Brian Davis

Posts reflect the opinion of those who sign the entry.


New Street Voices Speaker Video

Sheri West is one of our Street Voices Speakers, and available to come out to a church, synagogue or civic organization to talk about her experiences.  She had a rough marriage and wound up in a women's shelter.  She is stable now with a job and housing, but had to endure a year of trauma.   We have a profile of Sheri on our website here. 

NEOCH does have a YouTube Channel with five videos on it.  Thanks to Brent for all his work on the videos.  We will place the Sheri video on the Street Voices speakers page

Brian Davis

Posts reflect the opinion of those who sign the entry


Five Years After the Recovery Act

This week was the anniversary of the American Recovery Act signed into law to clean up the mess that Wall Street made of our economy.  The lax regulations of big banks and the unregulated housing market corrupted the financial industry.  A lot of ink has been spilled to complain that the ACA was a giant boondoggle because we still have a relatively high unemployment rate.  I don't know about the other areas of the ACA, but I can say that it was a life saver for homeless people in Cleveland. 

I remember how people were worried that the whole system was failing.  I remember that the Presidential election suspending their campaigns because of how dire the situation was.  I remember that I thought that there would be thousands of families who were going to need shelter in Cleveland.  We were shedding massive numbers of jobs and there was no end in sight.  We were on the brink of a Great Depression II and no one had any answers.  Remember that the Congress originally refused to pass a rescue plan and the stock market took a huge dive, before they came to their senses.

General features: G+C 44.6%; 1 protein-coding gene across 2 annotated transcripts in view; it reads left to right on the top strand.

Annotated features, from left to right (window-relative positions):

I can say that the $14 million that we got in Cleveland to assist homeless people worked.  We saw a huge increase in the number of people showing up at the shelters, but with the rental assistance we got people out of the shelters quickly.   We learned a lot from the stimulus funding.  We learned what worked and what did not.  We did not have to turn people away, and we know that we can quickly implement a program to end homelessness for thousands.  It was proof that if we had the proper resources government could solve problems.  If we built large numbers of housing units and found people income, we could significantly reduce homelessness in America.   The housing part of the ACA was a huge success in Cleveland and we could use a new infusion of funds like we got five years ago.

Brian Davis

Posts reflect the opinion of those who sign the entry.


New Street Chronicle is on the Streets

Cleveland Street Chronicle Issue #21.1 is now on the streets.  The vendors are very happy because the Winter festival on West 25th St. is today.  They have new content to distribute to shoppers of the West Side Market and the businesses over on the Near West Side.  They have become a staple over there even appearing in the history book documenting the first 100 years of the institution. 

The paper has stories from many of the vendors, a nice photo spread from the Stand Down and the Homeless Memorial Day.   Cindy Miller has another in her series on rural homelessness.  There is a story about the trials that the women staying at Laura's Home are going through right now as they try to find help.  We have an interview with Cleveland Community Development guru, Norm Krumholtz talking about transportation issues.  We have two articles about the Community Women's Shelter.  We posted the list of people who died in 2013 with some experience of homelessness. 

Check it out. It is on the streets and available from a uniformed vendor for $1.25.   The vendors would appreciate your support of this microenterprise project in Cleveland.  21 years of spreading the word on the streets.

Brian Davis

Posts reflect the opinion of those who sign the entry.